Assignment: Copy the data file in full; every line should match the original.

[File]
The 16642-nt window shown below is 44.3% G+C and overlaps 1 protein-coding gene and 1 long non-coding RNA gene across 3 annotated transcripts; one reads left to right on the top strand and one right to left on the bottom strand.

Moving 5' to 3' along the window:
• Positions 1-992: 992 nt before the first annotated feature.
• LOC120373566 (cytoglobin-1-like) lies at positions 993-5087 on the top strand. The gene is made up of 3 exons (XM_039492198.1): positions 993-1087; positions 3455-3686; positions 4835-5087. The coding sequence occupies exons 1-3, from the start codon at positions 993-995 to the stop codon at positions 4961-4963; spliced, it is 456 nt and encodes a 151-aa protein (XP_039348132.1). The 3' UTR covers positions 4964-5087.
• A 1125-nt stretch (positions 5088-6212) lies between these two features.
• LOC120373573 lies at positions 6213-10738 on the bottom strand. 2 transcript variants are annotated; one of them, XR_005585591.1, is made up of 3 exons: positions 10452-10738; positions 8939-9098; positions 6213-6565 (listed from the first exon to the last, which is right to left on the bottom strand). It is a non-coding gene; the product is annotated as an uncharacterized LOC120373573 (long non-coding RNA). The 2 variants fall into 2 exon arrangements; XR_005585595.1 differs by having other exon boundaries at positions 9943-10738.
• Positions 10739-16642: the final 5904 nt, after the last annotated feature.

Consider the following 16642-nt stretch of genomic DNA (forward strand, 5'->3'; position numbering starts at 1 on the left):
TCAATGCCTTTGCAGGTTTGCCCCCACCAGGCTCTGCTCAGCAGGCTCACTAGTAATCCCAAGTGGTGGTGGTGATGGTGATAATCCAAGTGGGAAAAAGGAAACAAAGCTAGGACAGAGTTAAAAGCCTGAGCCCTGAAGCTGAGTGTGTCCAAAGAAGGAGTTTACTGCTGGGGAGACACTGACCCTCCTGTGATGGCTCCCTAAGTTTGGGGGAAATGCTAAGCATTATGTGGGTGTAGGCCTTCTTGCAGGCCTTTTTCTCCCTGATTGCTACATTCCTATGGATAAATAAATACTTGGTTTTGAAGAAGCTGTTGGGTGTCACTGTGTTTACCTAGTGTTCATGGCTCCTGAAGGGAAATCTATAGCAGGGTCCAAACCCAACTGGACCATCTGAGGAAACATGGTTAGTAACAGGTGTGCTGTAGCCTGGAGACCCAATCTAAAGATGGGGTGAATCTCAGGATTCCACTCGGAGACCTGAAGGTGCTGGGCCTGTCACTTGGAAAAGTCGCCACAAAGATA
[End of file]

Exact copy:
The 16642-nt window shown below is 44.3% G+C and overlaps 1 protein-coding gene and 1 long non-coding RNA gene across 3 annotated transcripts; one reads left to right on the top strand and one right to left on the bottom strand.

Moving 5' to 3' along the window:
• Positions 1-992: 992 nt before the first annotated feature.
• LOC120373566 (cytoglobin-1-like) lies at positions 993-5087 on the top strand. The gene is made up of 3 exons (XM_039492198.1): positions 993-1087; positions 3455-3686; positions 4835-5087. The coding sequence occupies exons 1-3, from the start codon at positions 993-995 to the stop codon at positions 4961-4963; spliced, it is 456 nt and encodes a 151-aa protein (XP_039348132.1). The 3' UTR covers positions 4964-5087.
• A 1125-nt stretch (positions 5088-6212) lies between these two features.
• LOC120373573 lies at positions 6213-10738 on the bottom strand. 2 transcript variants are annotated; one of them, XR_005585591.1, is made up of 3 exons: positions 10452-10738; positions 8939-9098; positions 6213-6565 (listed from the first exon to the last, which is right to left on the bottom strand). It is a non-coding gene; the product is annotated as an uncharacterized LOC120373573 (long non-coding RNA). The 2 variants fall into 2 exon arrangements; XR_005585595.1 differs by having other exon boundaries at positions 9943-10738.
• Positions 10739-16642: the final 5904 nt, after the last annotated feature.

Consider the following 16642-nt stretch of genomic DNA (forward strand, 5'->3'; position numbering starts at 1 on the left):
TCAATGCCTTTGCAGGTTTGCCCCCACCAGGCTCTGCTCAGCAGGCTCACTAGTAATCCCAAGTGGTGGTGGTGATGGTGATAATCCAAGTGGGAAAAAGGAAACAAAGCTAGGACAGAGTTAAAAGCCTGAGCCCTGAAGCTGAGTGTGTCCAAAGAAGGAGTTTACTGCTGGGGAGACACTGACCCTCCTGTGATGGCTCCCTAAGTTTGGGGGAAATGCTAAGCATTATGTGGGTGTAGGCCTTCTTGCAGGCCTTTTTCTCCCTGATTGCTACATTCCTATGGATAAATAAATACTTGGTTTTGAAGAAGCTGTTGGGTGTCACTGTGTTTACCTAGTGTTCATGGCTCCTGAAGGGAAATCTATAGCAGGGTCCAAACCCAACTGGACCATCTGAGGAAACATGGTTAGTAACAGGTGTGCTGTAGCCTGGAGACCCAATCTAAAGATGGGGTGAATCTCAGGATTCCACTCGGAGACCTGAAGGTGCTGGGCCTGTCACTTGGAAAAGTCGCCACAAAGATA